Clearing Up Misconceptions On Cryoneuroablation
- Volume 20 - Issue 2 - February 2007
- 5913 reads
- 0 comments
I read with interest the discussion of heel pain authored by Stephen Barrett, DPM (see “Should You Change Your Approach To Plantar Fasciosis?,” page 48, November 2006 issue). As a pain management physician who has treated podiatry failures for the last 15 years, I cannot agree more with his assessment of the misdiagnosis of “plantar fasciitis.”
I also find it interesting that he confirms the etiology (and, by extension, the appropriate treatment) of a heel tendonosis. Regenerative injection therapy, known in the past as prolotherapy, makes perfect physiologic sense as it creates a directed inflammatory response to stimulate the proliferation of fibroblasts. Radiofrequency lesioning, by creating a thermal inflammatory response, may accomplish the same result.
However, I strongly disagree with his dismissal of cryotherapy. Pronation of the foot leads to trauma and secondary entrapment of the medial calcaneal nerve. This leads to heel pain that is misdiagnosed as “plantar fasciitis.” With the proper diagnosis of medial calcaneal neuralgia, cryoneuroablation is a rational and effective treatment. It facilitates rehabilitation by providing a long period of pain relief as the patient is reeducated with gait and orthotic manipulations. The probe contains a nerve stimulator, which allows for extremely precise localization of the nerve, and gives instant (within 30 seconds) relief that lasts for several months. I have personally followed these patients for more than 10 years and have seen the gratifying results.
Dr. Barrett is absolutely wrong regarding the possibility of neuroma formation after cryoneuroablation. He stated “it is well documented that freezing peripheral nerves can result in neuromas in continuity, a serious nerve injury, instead of the desired conduction block.”1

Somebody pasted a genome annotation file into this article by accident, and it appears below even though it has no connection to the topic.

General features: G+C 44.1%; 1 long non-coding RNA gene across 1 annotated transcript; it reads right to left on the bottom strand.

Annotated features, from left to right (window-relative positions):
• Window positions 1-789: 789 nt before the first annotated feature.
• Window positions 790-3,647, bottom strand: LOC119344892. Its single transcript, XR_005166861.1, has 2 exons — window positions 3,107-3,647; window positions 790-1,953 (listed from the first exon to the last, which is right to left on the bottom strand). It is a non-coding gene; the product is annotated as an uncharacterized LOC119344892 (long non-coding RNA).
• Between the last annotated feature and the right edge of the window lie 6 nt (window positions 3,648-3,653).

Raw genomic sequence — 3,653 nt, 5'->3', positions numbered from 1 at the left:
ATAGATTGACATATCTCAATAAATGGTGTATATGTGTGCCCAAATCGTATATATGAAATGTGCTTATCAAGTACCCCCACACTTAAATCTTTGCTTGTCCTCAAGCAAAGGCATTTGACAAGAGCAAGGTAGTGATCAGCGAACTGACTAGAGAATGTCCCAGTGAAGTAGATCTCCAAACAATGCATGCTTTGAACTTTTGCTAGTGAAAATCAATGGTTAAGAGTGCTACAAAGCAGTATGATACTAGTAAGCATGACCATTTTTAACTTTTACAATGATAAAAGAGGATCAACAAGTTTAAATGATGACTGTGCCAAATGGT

Dr. Barrett apparently based his conclusion on a single abstract describing open versus percutaneous cryoneuroablation on horse hoof nerves.2 This abstract does not discuss the specific technique used but most likely reflects a procedure that must have been done under a general anesthetic since the horses would have not likely been
cooperative. Therefore, the patient feedback necessary for accurate placement was not available and likely necessitated multiple blind passes of the cryoprobe to increase the likelihood of contact with the nerve.
The abstract describes open exposure of the nerve as well to perform the cryoneuroablation under direct vision. It is well known that open exposure of nerves result in subsequent neuroma formation. All the horses were killed and the nerves were examined. Ten of 28 nerves were noted to have “neuromas-in-continuity” but no distinction was made comparing the results of percutaneous and open cryoneuroablation.2
Extensive review of the world’s literature on cryoneuroablation for the last 30 years revealed only one reported case of neuritis/neuroma in humans and that occurred after an intercostal nerve neurolysis.3 In fact, the beauty of cryoneuroabalation is that it destroys the nerve but leaves the myelin sheath intact, allowing the nerve to re-grow along its normal pathway. Accordingly, this would not cause neuromas.
Perhaps Dr. Barett’s concerns are for the newer application of cryoneuroablation in the treatment of the plantar fascia itself. A group of podiatrists, using a new probe that does not contain a stimulator, have been indiscrimately freezing heel tissue. This technique clearly is neither logical nor appropriate, and should be condemned.
With the correction of the misinformation regarding cryoneuroablation (and I would refer the reader to my textbook chapter on the technique), I would commend Dr. Barrett on his courage to debunk the myths regarding the treatment of “plantar fasciitis.”4